Why Are Students Struggling?
By Robert D. Podolsky
College of Charleston
Winner of the 2023 M. Patricia Morse Award for Excellence and Innovation in Science Education
About 10 years ago I began to notice a decline in student performance, initially as a year-by-year drop in exam scores. At the same time I was adding classroom practices that, if anything, should have improved understanding and retention—response systems and knowledge checks, idea sharing, concept mapping, and mastery grading, along with removing material, slowing down, and updating graphics. Over this time, standard admissions metrics (e.g., selectivity, test scores) at my institution dipped initially but rose again without a corresponding recovery in performance, suggesting that a simple demographic change was not sufficient to explain the decline. Conversations I have had with faculty across disciplines and institutions echo similar concerns about students struggling to meet expectations, as reflected not only in lower scores, but also poorer attention to detail, shallower comprehension, greater difficulty achieving synthesis, weaker rhetoric, greater math anxiety, increased accommodations, missed deadlines, greater rates of assignment and course incompletion, and higher levels of stress when challenged. These common observations over a similar time frame suggest that the causes are broadly systemic.
As the downward trend became apparent, I began to have informal conversations with students to gain their insights into likely causes and possible remedies. I also began to read about and pay greater attention to societal trends that could impact student learning. It seems possible that a faculty member from any generation after teaching for 30 years could feel motivated to pen an essay about how student standards had slipped. I believe, though, that over the last decade students have faced a unique set of circumstances that are changing how effectively they learn and engage with their educations. The students I have spoken with seemed aware of and genuinely troubled by these changes. I chose to devote this essay to a synthesis of those conversations and observations, with the hope of better understanding the challenges to learning that college students (and we) face now and into the future.
NCLB. Early in the decline my first thoughts were about the impact of student experience with standardized testing. Students who had experienced the No Child Left Behind Act (NCLB) throughout primary and secondary school were starting to enter college. With its use of testing to rate school performance, NCLB shifted some of the focus of teaching toward memorization and test preparation and away from comprehension, application, and development of critical thinking and communication skills. Like many, I teach in a style that emphasizes process and requires student participation in synthesis. Even in a course like Invertebrate Biology, which on the surface seems laden with factual detail, the details can be synthesized into a rich set of generalized principles about the evolution of animal form and function. I have found that students’ ability to make these synthetic connections, even as I try to telegraph them ever more clearly, has weakened dramatically, perhaps in part as a result of learning habits instilled by NCLB. Even worse, studies have found that NCLB had a disproportionately more negative impact on more disadvantaged students. Although the federal NCLB was replaced in 2015 by state programs, an emphasis on standardized testing remains. The common use of standardized-like tests in introductory courses seems like a missed opportunity to begin to reset these expectations early in college.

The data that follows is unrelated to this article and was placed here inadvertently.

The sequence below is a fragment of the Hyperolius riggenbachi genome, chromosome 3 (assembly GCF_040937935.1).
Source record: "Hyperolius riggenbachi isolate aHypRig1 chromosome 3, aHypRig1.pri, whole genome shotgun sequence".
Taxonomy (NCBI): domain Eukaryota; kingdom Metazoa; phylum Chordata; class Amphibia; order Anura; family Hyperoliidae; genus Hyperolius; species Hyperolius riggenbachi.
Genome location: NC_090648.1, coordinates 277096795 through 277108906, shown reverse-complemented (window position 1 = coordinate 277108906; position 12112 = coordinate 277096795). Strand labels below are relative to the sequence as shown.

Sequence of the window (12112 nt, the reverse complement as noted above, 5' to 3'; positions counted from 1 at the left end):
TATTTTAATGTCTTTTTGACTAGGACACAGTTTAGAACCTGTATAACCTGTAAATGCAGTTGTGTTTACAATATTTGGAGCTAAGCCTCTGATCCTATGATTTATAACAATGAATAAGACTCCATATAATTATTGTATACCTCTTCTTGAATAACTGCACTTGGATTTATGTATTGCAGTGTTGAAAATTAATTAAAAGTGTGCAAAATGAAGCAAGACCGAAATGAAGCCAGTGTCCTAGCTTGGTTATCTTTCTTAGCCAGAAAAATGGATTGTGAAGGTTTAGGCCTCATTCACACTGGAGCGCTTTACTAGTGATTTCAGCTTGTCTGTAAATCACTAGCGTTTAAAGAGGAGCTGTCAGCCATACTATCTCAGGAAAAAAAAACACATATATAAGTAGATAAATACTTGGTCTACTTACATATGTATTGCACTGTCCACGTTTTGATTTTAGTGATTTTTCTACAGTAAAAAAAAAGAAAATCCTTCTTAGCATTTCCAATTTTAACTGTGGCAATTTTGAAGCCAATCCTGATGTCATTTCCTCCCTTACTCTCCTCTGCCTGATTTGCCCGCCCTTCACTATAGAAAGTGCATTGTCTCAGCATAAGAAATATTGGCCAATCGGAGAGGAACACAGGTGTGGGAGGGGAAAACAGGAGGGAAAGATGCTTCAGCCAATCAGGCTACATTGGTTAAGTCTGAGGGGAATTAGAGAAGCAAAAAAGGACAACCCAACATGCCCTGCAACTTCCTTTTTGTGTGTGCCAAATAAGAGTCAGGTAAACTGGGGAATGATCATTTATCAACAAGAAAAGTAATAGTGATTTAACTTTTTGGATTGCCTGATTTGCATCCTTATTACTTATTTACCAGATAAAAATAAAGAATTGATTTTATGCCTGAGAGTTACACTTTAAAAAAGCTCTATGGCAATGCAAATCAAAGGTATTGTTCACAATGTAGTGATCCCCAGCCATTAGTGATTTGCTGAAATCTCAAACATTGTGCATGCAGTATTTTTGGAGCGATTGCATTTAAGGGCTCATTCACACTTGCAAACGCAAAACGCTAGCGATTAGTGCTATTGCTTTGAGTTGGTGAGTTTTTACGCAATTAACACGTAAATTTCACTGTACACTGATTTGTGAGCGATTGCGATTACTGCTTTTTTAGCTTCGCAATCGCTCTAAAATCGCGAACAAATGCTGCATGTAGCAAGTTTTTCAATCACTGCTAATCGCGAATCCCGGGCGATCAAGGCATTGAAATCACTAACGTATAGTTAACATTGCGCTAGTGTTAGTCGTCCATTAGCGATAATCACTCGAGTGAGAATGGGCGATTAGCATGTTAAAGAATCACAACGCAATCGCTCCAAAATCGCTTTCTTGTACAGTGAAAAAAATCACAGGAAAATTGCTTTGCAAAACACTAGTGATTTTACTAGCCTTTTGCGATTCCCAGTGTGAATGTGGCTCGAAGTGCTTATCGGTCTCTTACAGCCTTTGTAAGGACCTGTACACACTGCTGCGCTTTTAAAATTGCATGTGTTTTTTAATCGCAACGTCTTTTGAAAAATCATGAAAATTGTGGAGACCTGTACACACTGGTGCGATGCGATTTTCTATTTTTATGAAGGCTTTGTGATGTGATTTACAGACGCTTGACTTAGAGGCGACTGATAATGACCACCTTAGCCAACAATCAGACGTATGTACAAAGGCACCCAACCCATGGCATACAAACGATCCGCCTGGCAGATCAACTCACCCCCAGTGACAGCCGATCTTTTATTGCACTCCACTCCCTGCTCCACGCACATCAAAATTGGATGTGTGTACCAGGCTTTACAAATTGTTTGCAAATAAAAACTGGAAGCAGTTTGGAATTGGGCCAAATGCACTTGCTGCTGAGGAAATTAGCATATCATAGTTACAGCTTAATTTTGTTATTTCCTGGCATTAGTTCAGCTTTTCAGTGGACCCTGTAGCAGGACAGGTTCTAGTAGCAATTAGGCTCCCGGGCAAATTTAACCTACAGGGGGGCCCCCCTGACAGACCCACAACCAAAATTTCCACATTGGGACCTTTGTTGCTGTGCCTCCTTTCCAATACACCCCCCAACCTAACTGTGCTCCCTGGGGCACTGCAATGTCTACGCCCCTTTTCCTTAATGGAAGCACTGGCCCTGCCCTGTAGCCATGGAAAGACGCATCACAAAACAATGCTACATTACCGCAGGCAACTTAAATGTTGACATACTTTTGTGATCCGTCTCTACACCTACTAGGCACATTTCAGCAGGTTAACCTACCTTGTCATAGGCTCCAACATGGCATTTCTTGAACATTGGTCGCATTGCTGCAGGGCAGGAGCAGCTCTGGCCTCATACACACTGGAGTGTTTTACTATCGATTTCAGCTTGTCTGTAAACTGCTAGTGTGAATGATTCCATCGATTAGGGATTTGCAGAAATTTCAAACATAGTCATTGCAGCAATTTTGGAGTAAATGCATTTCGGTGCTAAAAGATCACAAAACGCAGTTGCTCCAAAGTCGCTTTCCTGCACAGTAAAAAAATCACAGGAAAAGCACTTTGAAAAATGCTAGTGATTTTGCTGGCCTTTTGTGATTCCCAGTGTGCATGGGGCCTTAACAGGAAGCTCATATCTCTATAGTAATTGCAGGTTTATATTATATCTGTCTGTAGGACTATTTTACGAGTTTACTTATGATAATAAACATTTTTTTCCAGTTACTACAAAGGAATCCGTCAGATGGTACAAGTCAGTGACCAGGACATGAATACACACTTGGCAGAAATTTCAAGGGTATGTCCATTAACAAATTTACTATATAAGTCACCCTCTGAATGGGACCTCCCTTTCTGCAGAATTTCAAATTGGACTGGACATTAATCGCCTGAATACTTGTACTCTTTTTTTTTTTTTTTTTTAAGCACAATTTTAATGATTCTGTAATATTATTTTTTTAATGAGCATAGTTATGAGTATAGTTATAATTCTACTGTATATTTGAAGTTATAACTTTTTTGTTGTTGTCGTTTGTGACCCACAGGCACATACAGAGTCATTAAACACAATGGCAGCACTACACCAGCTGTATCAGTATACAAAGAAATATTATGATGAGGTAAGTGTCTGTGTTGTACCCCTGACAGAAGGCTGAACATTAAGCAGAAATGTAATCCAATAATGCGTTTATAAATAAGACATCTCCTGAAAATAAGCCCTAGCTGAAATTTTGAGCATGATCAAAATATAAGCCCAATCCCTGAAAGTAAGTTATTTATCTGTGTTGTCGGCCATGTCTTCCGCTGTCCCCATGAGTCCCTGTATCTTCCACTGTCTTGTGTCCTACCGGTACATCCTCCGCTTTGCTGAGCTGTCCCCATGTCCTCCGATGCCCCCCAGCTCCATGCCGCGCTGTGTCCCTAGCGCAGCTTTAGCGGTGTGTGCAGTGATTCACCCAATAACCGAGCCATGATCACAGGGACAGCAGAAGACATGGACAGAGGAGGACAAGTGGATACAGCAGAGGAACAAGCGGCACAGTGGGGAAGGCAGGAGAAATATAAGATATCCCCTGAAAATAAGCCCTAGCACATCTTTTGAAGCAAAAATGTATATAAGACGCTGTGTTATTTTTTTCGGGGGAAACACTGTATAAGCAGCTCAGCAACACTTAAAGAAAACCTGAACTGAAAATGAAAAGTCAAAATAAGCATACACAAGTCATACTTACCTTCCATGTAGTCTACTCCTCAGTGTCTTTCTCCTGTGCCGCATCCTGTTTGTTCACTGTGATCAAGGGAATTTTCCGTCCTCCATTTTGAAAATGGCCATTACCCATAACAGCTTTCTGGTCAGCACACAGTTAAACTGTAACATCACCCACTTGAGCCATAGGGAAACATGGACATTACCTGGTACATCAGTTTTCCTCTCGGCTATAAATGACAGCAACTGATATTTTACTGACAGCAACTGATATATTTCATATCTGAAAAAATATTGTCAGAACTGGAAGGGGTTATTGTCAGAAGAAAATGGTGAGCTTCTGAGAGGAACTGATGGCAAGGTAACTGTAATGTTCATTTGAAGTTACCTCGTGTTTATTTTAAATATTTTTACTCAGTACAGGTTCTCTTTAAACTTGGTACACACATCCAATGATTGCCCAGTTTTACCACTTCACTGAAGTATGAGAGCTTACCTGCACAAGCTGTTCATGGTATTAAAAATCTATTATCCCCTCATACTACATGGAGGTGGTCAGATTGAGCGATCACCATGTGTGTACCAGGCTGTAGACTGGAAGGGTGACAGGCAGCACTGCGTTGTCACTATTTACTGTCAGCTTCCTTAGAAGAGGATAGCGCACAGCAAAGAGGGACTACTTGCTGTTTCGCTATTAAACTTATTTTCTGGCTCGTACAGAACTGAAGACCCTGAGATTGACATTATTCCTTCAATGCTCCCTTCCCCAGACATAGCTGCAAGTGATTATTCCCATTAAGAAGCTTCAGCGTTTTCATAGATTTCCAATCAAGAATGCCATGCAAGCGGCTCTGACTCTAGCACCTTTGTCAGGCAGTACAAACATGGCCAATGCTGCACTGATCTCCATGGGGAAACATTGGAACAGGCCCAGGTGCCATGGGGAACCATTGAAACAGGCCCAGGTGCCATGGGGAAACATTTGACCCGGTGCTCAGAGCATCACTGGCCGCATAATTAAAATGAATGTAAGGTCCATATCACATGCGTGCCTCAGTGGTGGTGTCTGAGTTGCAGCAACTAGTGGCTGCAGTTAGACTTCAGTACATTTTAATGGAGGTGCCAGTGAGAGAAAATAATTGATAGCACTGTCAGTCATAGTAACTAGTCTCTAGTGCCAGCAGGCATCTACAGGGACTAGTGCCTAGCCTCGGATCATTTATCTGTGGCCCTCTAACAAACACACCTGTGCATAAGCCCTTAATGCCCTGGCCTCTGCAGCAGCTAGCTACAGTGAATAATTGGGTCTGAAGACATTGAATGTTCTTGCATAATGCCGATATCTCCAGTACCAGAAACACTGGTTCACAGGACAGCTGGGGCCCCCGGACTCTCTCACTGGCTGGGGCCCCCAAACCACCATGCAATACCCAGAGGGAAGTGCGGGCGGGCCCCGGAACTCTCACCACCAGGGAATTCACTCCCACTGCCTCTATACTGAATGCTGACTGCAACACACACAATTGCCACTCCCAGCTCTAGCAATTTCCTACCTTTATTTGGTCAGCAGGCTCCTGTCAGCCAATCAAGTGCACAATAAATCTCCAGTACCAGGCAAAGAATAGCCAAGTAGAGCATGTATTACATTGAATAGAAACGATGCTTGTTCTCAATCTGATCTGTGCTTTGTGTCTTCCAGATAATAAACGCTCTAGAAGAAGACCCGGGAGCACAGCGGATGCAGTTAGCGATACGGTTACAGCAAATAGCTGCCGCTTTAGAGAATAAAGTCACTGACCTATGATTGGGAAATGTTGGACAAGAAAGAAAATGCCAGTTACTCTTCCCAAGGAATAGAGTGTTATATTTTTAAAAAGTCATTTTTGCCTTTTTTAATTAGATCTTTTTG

Distraction. When I ask students about the sources of their struggles, they often first point to their phones. Some cite the need of their generation for constant stimulus (reflecting a common request to make teaching “more visual” to meet their “learning style”). As a result, electronic devices are a continuous source of distraction. The habit of breaking concentration by regularly checking phones during studying could limit students’ ability to assimilate information deeply enough to make synthetic connections. This distraction is also apparent in class. As part of a teaching technology workshop, I heard from a group of high-achieving students that, with social contact always available, they no longer see a wall separating inside and outside the classroom. Some of this distraction can be managed, using apps like pomodoro timers that help to enforce better study practices and classroom policies that regulate devices. A more ingrained distraction from learning, however, could be coming from the false security of having ready access to all the information they need in their back pockets. In other words, the advent of easy access to friends and information may be undermining both attention and a mental commitment to the learning process. At a minimum, institutionalized training in mindful work habits seems necessary to counter this trend.
Disinformation. The device that gives students a false sense of security about factual information is also their greatest source of false information. Today’s students have grown up in a political culture that uses ideological assertion and alternative facts to sow confusion and devalue the fruits of academic scholarship. Perhaps because science is our most reliable source of information about how the world works, it is also most heavily attacked through disinformation, in areas ranging from vaccine effectiveness to alternative energy and climate change. While I was planning this essay, in the same week that Dr. Fauci penned a letter reflecting on his long history of promoting the gains of science, the new owner of the world’s most far-reaching media platform was tweeting for Fauci’s prosecution. The exposure of today’s students to such divergent messages could lead them to lose sight of the central role of evidence in distinguishing among ideas and to carve out safer psychological spaces for pseudoscience. A colleague who teaches astronomy, for example, described how even high-performing students seem to have become increasingly more interested in astrology. It cannot help students’ commitment to learning that they regularly hear messages that delegitimize expertise and the educational process that develops it. A mantra-like emphasis on the primacy of evidence for ideas should be a constant message across all academic disciplines.